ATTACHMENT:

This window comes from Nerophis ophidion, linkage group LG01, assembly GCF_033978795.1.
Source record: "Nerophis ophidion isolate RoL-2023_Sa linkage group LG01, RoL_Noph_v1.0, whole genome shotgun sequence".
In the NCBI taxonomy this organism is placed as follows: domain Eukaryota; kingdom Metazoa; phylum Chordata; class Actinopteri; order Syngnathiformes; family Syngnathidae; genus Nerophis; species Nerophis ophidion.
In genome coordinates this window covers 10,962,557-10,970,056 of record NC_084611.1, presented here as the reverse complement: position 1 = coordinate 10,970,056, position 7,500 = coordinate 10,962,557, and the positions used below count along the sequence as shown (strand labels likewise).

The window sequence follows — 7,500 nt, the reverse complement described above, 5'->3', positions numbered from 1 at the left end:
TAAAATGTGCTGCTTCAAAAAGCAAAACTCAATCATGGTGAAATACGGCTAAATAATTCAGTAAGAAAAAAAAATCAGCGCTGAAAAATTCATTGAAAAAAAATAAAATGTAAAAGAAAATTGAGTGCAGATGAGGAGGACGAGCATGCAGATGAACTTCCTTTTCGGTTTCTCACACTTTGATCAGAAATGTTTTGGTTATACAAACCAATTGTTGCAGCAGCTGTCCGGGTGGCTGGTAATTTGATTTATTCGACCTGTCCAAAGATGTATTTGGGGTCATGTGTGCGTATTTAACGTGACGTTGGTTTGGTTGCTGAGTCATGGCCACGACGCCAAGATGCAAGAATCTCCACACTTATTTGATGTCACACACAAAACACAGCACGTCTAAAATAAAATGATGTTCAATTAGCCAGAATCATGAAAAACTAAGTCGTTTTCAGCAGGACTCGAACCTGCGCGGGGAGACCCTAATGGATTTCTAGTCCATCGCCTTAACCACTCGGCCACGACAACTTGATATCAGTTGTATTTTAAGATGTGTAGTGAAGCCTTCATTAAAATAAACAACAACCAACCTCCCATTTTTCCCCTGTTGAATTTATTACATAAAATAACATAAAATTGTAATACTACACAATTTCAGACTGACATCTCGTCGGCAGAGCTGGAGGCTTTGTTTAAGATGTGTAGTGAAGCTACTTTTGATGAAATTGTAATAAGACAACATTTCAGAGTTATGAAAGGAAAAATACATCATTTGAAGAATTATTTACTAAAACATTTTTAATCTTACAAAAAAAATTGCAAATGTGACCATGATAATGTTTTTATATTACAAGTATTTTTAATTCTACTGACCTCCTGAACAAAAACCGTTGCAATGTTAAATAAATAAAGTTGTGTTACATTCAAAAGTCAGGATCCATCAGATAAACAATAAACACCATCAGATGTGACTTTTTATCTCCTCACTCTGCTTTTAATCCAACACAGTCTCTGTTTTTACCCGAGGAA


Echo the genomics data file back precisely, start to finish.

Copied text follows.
This window comes from Nerophis ophidion, linkage group LG01, assembly GCF_033978795.1.
Source record: "Nerophis ophidion isolate RoL-2023_Sa linkage group LG01, RoL_Noph_v1.0, whole genome shotgun sequence".
In the NCBI taxonomy this organism is placed as follows: domain Eukaryota; kingdom Metazoa; phylum Chordata; class Actinopteri; order Syngnathiformes; family Syngnathidae; genus Nerophis; species Nerophis ophidion.
In genome coordinates this window covers 10,962,557-10,970,056 of record NC_084611.1, presented here as the reverse complement: position 1 = coordinate 10,970,056, position 7,500 = coordinate 10,962,557, and the positions used below count along the sequence as shown (strand labels likewise).

The window sequence follows — 7,500 nt, the reverse complement described above, 5'->3', positions numbered from 1 at the left end:
TAAAATGTGCTGCTTCAAAAAGCAAAACTCAATCATGGTGAAATACGGCTAAATAATTCAGTAAGAAAAAAAAATCAGCGCTGAAAAATTCATTGAAAAAAAATAAAATGTAAAAGAAAATTGAGTGCAGATGAGGAGGACGAGCATGCAGATGAACTTCCTTTTCGGTTTCTCACACTTTGATCAGAAATGTTTTGGTTATACAAACCAATTGTTGCAGCAGCTGTCCGGGTGGCTGGTAATTTGATTTATTCGACCTGTCCAAAGATGTATTTGGGGTCATGTGTGCGTATTTAACGTGACGTTGGTTTGGTTGCTGAGTCATGGCCACGACGCCAAGATGCAAGAATCTCCACACTTATTTGATGTCACACACAAAACACAGCACGTCTAAAATAAAATGATGTTCAATTAGCCAGAATCATGAAAAACTAAGTCGTTTTCAGCAGGACTCGAACCTGCGCGGGGAGACCCTAATGGATTTCTAGTCCATCGCCTTAACCACTCGGCCACGACAACTTGATATCAGTTGTATTTTAAGATGTGTAGTGAAGCCTTCATTAAAATAAACAACAACCAACCTCCCATTTTTCCCCTGTTGAATTTATTACATAAAATAACATAAAATTGTAATACTACACAATTTCAGACTGACATCTCGTCGGCAGAGCTGGAGGCTTTGTTTAAGATGTGTAGTGAAGCTACTTTTGATGAAATTGTAATAAGACAACATTTCAGAGTTATGAAAGGAAAAATACATCATTTGAAGAATTATTTACTAAAACATTTTTAATCTTACAAAAAAAATTGCAAATGTGACCATGATAATGTTTTTATATTACAAGTATTTTTAATTCTACTGACCTCCTGAACAAAAACCGTTGCAATGTTAAATAAATAAAGTTGTGTTACATTCAAAAGTCAGGATCCATCAGATAAACAATAAACACCATCAGATGTGACTTTTTATCTCCTCACTCTGCTTTTAATCCAACACAGTCTCTGTTTTTACCCGAGGAA